findings and smell test results are presented in
Table 1.
Procedure
An A-B design was used in this study. Each
individual session consisted of two trails. This
design was chosen because, with olfactory
stimulation, the times court of stimulatory effects is
unknown, which might make results obtained from
other designs, such as A-B-A, difficult to interpret
the data [6]. All activities were done in a silent
room with an ambient temperature of 24±1˚C and
40-50% humidity. After they sat comfortably in the
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Table 2 Mean and SD Power Values in Eyes closed, sweet almond oil and jasmine inhalations.
Area
Eyes closed
Sweet almond oil
Jasmine
p-value
EC and SO
p-value
SO and JO
Mean
SD
Mean
SD
Mean
SD
Beta Power (13-30Hz) (µV2)
left anterior
0.33
0.04
0.34
0.04
0.43
0.04
0.078
0.009*
right anterior
0.34
0.04
0.36
0.04
0.44
0.04
0.072
0.009*
Center
0.44
0.05
0.46
0.05
0.53
0.05
0.071
0.039*
left posterior
0.32
0.04
0.34
0.05
0.45
0.04
0.154
0.017*
right posterior
0.36
0.04
0.39
0.05
0.45
0.04
0.118
0.075
* Significant difference, p-value < 0.05 Rest (R), Sweet almond oil (SO) , Jasmine oil (JO)
Figure 1 Brain topographical map of the distribution of beta brainwave activity
High
Low
Eyes Closed
sweet almond oil
Jasmine
Figure 1 shows the brain topographical map of the distribution of beta brainwave activity. The red areas indicate a
significant increase in power.
adjustable armchair a set of 31 electrodes with 1
additional ground electrode were placed onto the
subject’s head. This was done according to the
international 10-20 system at FP1, FP2,FZ, F3, F4,
F7, F8, FT7, FC3, FCZ, FC4, FT8, T3, T4, T5, T6,
TP7, TP8, C3, CP3, C4, CZ, CPZ, CP4, P3, P4, PZ,
Ol, O2 and OZ. Two mastoids were used as a
recording reference (average of both mastoids, Al +
A2/2). The electro-oculogram (EOG) was measured
by placing 4 electrodes in two external acanthi
(HEOL and HEOR), left supraorbital (VEOU) and
infraorbital (VEOL) regions. Electro-Cap is made
of an elastic spandex-type fabric with recessed
silver/silver chloride (Ag/AgCl) electrodes attached
to the fabric. Electrode impedances were adjusted to
below 5 kOhms. Acquire Neuroscan version 4.3
(Neurosoft, INC) used as recording system. An
online filter was set to band pass; with low
frequency of 70 Hz and high frequency of DC. A/D
rate was 500 Hz and the gain was set at 19. Notch
filter was open at 50 Hz [20, 21]. The relative
power spectrum of the respective frequency bands
derived by Fast Fourier Transformation (FFT) was
expressed as follows: Delta (0 3.99 Hz), Theta (4
7.99 Hz), Alpha (812.99 Hz), Alpha1 (89.99 Hz),
Alpha2 (1012.99 Hz) and Beta (1330 Hz) wave
ranges [22]. The procedure was divided into 3
sessions of 7-min each. Baseline EEG recording
was done in eye-close. Sweet almond oil was
administered on the second trial, whereas 10% (v/v)
jasmine oil diluted in sweet almond oil was exposed
on the third trial. Subjects had to rate their emotion
response at the end of each trial. This emotions
scale consisted of a 100 mm monopolar visual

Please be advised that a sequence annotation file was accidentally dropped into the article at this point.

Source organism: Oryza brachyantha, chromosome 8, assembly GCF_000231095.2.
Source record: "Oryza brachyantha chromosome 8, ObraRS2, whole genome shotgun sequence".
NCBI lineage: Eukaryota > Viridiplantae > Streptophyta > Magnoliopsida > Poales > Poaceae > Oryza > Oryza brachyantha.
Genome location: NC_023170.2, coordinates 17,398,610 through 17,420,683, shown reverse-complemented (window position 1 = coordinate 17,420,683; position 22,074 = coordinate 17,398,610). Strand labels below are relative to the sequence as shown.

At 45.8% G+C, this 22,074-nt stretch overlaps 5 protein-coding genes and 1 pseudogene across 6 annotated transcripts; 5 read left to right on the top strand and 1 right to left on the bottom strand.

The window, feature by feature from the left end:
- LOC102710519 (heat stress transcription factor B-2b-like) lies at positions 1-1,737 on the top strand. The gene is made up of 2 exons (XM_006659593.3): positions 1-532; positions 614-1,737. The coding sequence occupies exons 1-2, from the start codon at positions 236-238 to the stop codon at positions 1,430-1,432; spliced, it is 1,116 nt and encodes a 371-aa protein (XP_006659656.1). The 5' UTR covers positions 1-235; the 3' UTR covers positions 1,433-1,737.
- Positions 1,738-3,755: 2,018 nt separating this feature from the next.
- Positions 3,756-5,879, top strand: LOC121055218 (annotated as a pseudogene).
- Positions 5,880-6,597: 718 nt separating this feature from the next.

analog scale following by 5 factors: pleasant
(good), unpleasant (bad, uncomfortable, disgusted,
frustrated, and stressful), sensual (romantic),
relaxed (relax, clam, drowsy), and refreshing (fresh,
active) [23].
DATA AND STATISTIC ANALYSIS
The statistical software was used for data analysis
on the effects of jasmine oil on physiological and
mood states before and after assessments. A paired
t-test was carried out on the data from power of
brain wave and mood ratings.
RESULS
EEG data
The mean and standard deviation (SD) of EEG
power was calculated for each frequency band
during resting, sweet almond oil and jasmine oil
inhalations. The results are shown in Table 2. The
areas of interest were grouped into left anterior
(Fp1, F3, F7), right anterior (Fp2, F4, F8), left
posterior (P3, T5, O1), right posterior (P4, T6, O2)
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Table 3 Mean and SD of emotional state change, resting, sweet almond oil and jasmine
Emotion
Eyes closed
sweet almond oil
Jasmine
P-value
EC and SO
P-value
SO and JO
Mean
SD
Mean
SD
Mean
SD
Good
55.90
14.46
54.30
18.18
78.10
12.74
0.620
0.000*
Active
50.40
13.78
37.10
19.02
53.40
20.56
0.062
0.014*
Drowsy
33.20
19.41
40.85
17.35
30.10
16.81
0.121
0.042*
Fresh
55.20
14.96
41.85
17.35
60.80
17.84
0.15
0.002*
Romantic
34.40
19.93
30.55
22.07
49.05
22.76
0.582
0.007*
* Significant difference, p-value < 0.05 SO = Sweet almond oil, JO = Jasmine oil
and central (Fcz, Cz, Cpz) regions [22]. In jasmine
session, the band power of beta in the left and right
anterior center and left regions showed a significant
increase (p-value < 0.05). However, theta and alpha
band power decreased with no significant statistic
change (p-value > 0.05, data not show). Brain
Topography Compared to resting and sweet almond
oil, the topographic map after smelling jasmine oil,
shown in Figure 1, demonstrated obviously less
spreading power in alpha brain, particularly in
bilateral temporal and central area. In contrast, the
power in beta brain increased in the frontal and
posterior areas.